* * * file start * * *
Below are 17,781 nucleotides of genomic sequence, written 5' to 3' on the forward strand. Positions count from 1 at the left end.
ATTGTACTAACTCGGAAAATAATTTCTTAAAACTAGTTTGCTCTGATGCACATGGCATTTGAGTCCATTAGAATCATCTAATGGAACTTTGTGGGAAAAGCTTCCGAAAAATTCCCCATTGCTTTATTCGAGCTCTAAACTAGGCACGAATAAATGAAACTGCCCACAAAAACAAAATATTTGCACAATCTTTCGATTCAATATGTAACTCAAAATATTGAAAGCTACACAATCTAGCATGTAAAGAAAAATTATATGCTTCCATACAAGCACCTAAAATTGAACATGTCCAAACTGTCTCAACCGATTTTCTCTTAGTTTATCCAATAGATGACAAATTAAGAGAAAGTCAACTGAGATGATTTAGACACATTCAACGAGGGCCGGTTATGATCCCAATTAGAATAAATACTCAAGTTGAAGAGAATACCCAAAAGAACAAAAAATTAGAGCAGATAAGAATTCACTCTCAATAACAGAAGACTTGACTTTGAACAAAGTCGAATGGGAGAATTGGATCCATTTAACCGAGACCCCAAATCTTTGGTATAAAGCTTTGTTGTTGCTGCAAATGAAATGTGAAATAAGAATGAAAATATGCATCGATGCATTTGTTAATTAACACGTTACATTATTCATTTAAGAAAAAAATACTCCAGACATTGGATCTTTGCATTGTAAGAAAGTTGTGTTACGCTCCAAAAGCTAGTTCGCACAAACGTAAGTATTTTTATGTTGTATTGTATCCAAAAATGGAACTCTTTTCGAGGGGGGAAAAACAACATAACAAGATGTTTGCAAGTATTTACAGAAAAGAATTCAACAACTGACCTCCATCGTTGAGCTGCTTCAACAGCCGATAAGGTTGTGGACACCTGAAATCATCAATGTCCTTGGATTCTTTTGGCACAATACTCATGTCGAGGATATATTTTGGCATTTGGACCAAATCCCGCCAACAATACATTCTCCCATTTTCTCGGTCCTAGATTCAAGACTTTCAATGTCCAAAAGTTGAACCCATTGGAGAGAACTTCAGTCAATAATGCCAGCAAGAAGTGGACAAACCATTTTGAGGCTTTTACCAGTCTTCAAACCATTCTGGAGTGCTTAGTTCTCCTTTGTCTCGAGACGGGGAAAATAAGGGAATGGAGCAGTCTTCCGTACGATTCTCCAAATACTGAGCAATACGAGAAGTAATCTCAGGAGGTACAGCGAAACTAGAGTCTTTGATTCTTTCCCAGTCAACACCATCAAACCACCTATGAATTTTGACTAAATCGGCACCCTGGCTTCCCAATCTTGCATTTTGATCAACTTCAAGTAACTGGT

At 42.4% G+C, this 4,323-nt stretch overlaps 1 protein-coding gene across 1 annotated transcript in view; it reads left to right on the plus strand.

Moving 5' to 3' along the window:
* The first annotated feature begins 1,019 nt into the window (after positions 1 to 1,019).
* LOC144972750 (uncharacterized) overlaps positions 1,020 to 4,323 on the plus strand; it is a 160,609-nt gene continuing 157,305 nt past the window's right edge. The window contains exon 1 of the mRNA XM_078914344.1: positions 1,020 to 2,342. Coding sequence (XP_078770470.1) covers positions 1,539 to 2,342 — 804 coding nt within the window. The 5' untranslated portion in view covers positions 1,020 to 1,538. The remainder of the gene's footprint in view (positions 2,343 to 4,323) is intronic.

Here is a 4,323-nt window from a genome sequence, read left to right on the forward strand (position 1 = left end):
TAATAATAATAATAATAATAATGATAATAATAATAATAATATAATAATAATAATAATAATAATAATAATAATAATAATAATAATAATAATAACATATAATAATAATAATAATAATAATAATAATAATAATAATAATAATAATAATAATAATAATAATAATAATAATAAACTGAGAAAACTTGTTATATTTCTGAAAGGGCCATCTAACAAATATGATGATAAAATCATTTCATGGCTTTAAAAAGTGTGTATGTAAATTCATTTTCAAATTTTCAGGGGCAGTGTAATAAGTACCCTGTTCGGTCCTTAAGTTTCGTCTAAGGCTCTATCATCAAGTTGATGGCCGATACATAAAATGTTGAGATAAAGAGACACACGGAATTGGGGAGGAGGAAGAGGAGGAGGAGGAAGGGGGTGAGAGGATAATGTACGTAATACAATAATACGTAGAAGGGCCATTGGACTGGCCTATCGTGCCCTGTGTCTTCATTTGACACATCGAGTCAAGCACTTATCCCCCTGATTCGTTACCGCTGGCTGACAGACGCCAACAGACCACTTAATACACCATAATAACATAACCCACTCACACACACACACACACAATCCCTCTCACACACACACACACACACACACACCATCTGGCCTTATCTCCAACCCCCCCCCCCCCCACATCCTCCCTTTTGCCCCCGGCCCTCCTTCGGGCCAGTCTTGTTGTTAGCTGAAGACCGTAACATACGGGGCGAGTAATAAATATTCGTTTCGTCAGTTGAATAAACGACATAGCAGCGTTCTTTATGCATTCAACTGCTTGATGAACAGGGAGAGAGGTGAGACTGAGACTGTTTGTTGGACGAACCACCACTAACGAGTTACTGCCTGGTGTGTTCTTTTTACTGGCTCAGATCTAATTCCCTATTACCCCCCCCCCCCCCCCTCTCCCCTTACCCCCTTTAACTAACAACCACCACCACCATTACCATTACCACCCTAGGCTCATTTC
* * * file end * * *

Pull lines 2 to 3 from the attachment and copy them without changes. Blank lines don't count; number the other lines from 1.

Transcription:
ATTGTACTAACTCGGAAAATAATTTCTTAAAACTAGTTTGCTCTGATGCACATGGCATTTGAGTCCATTAGAATCATCTAATGGAACTTTGTGGGAAAAGCTTCCGAAAAATTCCCCATTGCTTTATTCGAGCTCTAAACTAGGCACGAATAAATGAAACTGCCCACAAAAACAAAATATTTGCACAATCTTTCGATTCAATATGTAACTCAAAATATTGAAAGCTACACAATCTAGCATGTAAAGAAAAATTATATGCTTCCATACAAGCACCTAAAATTGAACATGTCCAAACTGTCTCAACCGATTTTCTCTTAGTTTATCCAATAGATGACAAATTAAGAGAAAGTCAACTGAGATGATTTAGACACATTCAACGAGGGCCGGTTATGATCCCAATTAGAATAAATACTCAAGTTGAAGAGAATACCCAAAAGAACAAAAAATTAGAGCAGATAAGAATTCACTCTCAATAACAGAAGACTTGACTTTGAACAAAGTCGAATGGGAGAATTGGATCCATTTAACCGAGACCCCAAATCTTTGGTATAAAGCTTTGTTGTTGCTGCAAATGAAATGTGAAATAAGAATGAAAATATGCATCGATGCATTTGTTAATTAACACGTTACATTATTCATTTAAGAAAAAAATACTCCAGACATTGGATCTTTGCATTGTAAGAAAGTTGTGTTACGCTCCAAAAGCTAGTTCGCACAAACGTAAGTATTTTTATGTTGTATTGTATCCAAAAATGGAACTCTTTTCGAGGGGGGAAAAACAACATAACAAGATGTTTGCAAGTATTTACAGAAAAGAATTCAACAACTGACCTCCATCGTTGAGCTGCTTCAACAGCCGATAAGGTTGTGGACACCTGAAATCATCAATGTCCTTGGATTCTTTTGGCACAATACTCATGTCGAGGATATATTTTGGCATTTGGACCAAATCCCGCCAACAATACATTCTCCCATTTTCTCGGTCCTAGATTCAAGACTTTCAATGTCCAAAAGTTGAACCCATTGGAGAGAACTTCAGTCAATAATGCCAGCAAGAAGTGGACAAACCATTTTGAGGCTTTTACCAGTCTTCAAACCATTCTGGAGTGCTTAGTTCTCCTTTGTCTCGAGACGGGGAAAATAAGGGAATGGAGCAGTCTTCCGTACGATTCTCCAAATACTGAGCAATACGAGAAGTAATCTCAGGAGGTACAGCGAAACTAGAGTCTTTGATTCTTTCCCAGTCAACACCATCAAACCACCTATGAATTTTGACTAAATCGGCACCCTGGCTTCCCAATCTTGCATTTTGATCAACTTCAAGTAACTGGT

At 42.4% G+C, this 4,323-nt stretch overlaps 1 protein-coding gene across 1 annotated transcript in view; it reads left to right on the plus strand.